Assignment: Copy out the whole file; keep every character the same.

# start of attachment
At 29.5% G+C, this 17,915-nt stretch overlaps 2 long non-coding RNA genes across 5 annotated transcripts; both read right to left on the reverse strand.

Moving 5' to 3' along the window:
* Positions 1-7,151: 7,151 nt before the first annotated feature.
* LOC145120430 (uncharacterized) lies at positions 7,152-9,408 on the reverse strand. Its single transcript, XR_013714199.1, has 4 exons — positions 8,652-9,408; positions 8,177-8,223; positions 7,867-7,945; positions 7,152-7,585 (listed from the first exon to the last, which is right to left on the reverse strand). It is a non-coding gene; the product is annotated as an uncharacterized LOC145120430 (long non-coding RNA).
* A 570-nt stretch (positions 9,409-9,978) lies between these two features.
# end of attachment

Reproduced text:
At 29.5% G+C, this 17,915-nt stretch overlaps 2 long non-coding RNA genes across 5 annotated transcripts; both read right to left on the reverse strand.

Moving 5' to 3' along the window:
* Positions 1-7,151: 7,151 nt before the first annotated feature.
* LOC145120430 (uncharacterized) lies at positions 7,152-9,408 on the reverse strand. Its single transcript, XR_013714199.1, has 4 exons — positions 8,652-9,408; positions 8,177-8,223; positions 7,867-7,945; positions 7,152-7,585 (listed from the first exon to the last, which is right to left on the reverse strand). It is a non-coding gene; the product is annotated as an uncharacterized LOC145120430 (long non-coding RNA).
* A 570-nt stretch (positions 9,409-9,978) lies between these two features.